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Outside recruiting

GayFranchise.com promotes lucrative niche


GayFranchise.com Co-Founders, Michael Lamb left, and Grant Courtney. Lamb is also the editor of an online business magazine for gays, Echelon.

The term “girlfriend,” as defined by Jennifer Jackenthal, president and co-founder of My Girlfriend’s Kitchen, means plucky, fun and business savvy. So when she says her franchise is advertising on GayFranchise.com because she’s looking for more girlfriends, she means that in the most politically correct sense of the word.

“We have some gay owners and they’re fabulous. We enjoy working with them,” she says. “These guys are girlfriends and that’s what we’re looking for.”

The other reason Jackenthal decided to advertise on GayFranchise.com is that with online franchise search Web sites so prolific, not to mention so many new concepts coming onto the market, “everything gets lost in the shuffle,” she says. “We don’t want quantity, we want quality.”

Jackenthal likes the fact that right now GayFranchise.com, which launched in March, is relatively smaller than mainstream sites. Michael Lamb, co-founder of the site with Grant Courtney, however, has big plans to beef up his offerings, adding an off-line directory plus a trade show scheduled for October of this year.

The gay and lesbian market isn’t one that can be ignored, Lamb claims. There are more than 800,000 gay and lesbian entrepreneurs, according to the National Gay and Lesbian Chamber of Commerce, and research firm Packaged Facts projects that the GLBT (Gay, Lesbian, Bisexual, Transgender) community will have purchasing power of $835 billion by 2011.

Particularly notable to the franchise community is that gays are twice as likely as the general population to be professionals or managers, and also are more likely to have graduated from college, according to GayFranchise.com statistics. Plus they are loyal to companies that support their community. And, better yet, they are risk-takers.

“It’s a second coming out,” Lamb says. “It’s hard enough in your personal life, but when you come out in the workplace it affects your finances.”

Knowing a franchisor is accepting of diversity is something that’s welcomed by the gay community, he contends. “You’re much more productive at work if you’re out…if you can have a picture of your boyfriend on the your desk and you can talk about what you did over the weekend. Lying is mind-intensive,” he says.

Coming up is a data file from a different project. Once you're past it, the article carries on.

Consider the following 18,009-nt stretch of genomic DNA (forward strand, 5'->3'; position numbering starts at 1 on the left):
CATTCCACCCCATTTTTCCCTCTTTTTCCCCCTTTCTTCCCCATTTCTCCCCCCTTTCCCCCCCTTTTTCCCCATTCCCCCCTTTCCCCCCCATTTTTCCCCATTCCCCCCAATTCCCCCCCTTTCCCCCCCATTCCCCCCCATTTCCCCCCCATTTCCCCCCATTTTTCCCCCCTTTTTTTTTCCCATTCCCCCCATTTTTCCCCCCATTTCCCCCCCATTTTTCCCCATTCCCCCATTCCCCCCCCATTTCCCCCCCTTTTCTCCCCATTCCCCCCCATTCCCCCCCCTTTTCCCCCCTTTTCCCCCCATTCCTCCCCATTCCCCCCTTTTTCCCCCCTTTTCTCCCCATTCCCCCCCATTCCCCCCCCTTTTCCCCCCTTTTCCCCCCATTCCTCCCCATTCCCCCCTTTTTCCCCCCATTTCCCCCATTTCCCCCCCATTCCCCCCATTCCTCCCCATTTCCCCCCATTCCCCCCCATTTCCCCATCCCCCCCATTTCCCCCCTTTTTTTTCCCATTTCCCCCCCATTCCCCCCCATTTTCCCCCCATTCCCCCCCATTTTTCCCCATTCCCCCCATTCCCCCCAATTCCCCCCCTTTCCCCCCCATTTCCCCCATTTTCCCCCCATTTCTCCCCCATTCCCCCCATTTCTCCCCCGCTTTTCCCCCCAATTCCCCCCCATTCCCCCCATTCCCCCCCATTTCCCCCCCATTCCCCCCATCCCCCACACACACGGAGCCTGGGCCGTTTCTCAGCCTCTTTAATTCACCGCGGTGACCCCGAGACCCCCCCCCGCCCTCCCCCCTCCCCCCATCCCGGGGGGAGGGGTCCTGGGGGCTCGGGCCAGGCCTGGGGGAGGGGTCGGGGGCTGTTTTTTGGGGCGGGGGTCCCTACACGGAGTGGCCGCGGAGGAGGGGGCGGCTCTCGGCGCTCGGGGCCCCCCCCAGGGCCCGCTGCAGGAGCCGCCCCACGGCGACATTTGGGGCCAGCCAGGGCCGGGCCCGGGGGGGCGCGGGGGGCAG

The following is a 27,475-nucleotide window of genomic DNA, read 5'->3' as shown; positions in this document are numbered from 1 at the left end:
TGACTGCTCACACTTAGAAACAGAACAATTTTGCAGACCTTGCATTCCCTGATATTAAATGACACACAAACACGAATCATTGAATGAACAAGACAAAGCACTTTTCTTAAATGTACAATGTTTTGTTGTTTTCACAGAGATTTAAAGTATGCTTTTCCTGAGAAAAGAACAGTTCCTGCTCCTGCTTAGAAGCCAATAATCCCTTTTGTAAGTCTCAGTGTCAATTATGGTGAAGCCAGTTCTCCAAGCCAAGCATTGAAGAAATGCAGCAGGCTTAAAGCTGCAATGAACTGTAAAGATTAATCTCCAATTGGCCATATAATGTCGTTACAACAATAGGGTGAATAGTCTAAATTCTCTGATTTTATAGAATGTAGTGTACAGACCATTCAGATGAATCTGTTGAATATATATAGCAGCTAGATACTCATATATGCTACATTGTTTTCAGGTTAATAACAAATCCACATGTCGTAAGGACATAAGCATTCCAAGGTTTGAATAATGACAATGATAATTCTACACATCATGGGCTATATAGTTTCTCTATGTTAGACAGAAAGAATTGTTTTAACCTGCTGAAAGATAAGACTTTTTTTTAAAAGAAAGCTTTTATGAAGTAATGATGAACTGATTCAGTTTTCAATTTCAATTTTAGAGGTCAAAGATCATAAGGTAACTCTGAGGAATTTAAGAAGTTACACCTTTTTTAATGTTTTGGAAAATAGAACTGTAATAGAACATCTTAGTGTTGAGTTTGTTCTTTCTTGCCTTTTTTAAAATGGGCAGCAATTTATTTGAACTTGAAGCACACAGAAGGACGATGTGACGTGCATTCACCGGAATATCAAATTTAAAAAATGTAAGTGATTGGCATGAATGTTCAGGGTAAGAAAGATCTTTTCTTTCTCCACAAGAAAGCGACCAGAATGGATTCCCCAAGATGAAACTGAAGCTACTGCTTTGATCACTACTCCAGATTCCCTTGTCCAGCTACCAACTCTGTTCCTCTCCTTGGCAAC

Buying power of
gays and lesbians:

• Average household income of more than $85,400
• 800,000 are entrepreneurial
• Purchase from companies/brands that advertise with or support their community

Source: GayFranchise.com

This isn’t the first time someone has tried to galvanize the gay franchise community. In January 1996, Thomas Cutler formed the Gay & Lesbian Franchisee Association in an attempt to compile a directory of gay-friendly franchises. It had 127 members at the time, but quickly disappeared.

Lamb says they’re not interested in forming an association, but rather in providing franchisors with quality leads from the gay community.

Since the site is relatively new, Roy Billesbach, director of franchise development for V2K Window Décor & More, says it’s too soon to judge the results, but said the staff at the Internet site are “more responsive than other advertising venues we use.” V2K, a home-based decorating business with185 locations in the U.S. and Canada, is also a premier sponsor of the GayFranchise.com’s one-day franchise expo and conference, which will be held at the Pacific Design Center in West Hollywood on October 17.

The reception by franchisors has for the most part been positive, Lamb says, although it swings between “Yes, I’ve been looking for this,” to “Hell, no,” and a hang up. Usually, if the franchisor doesn’t come on board, it’s for other reasons, such as budget, not discrimination, he adds.

The founders are recruiting traffic to their site through membership in the numerous gay chambers of commerce throughout the United States; through gay pride events; the company’s online business magazine, Echelon; and also by advertising on the International Franchise Association’s Smart Brief, Lamb says.

To date they have about 20 companies on their site, which Lamb refers to as a “humble beginning.” But, he’s confident there’s an audience for what they’re offering. “We didn’t think we’d get auto (franchises to advertise), but we did,” he says. “The more creative-based franchisors are interested.

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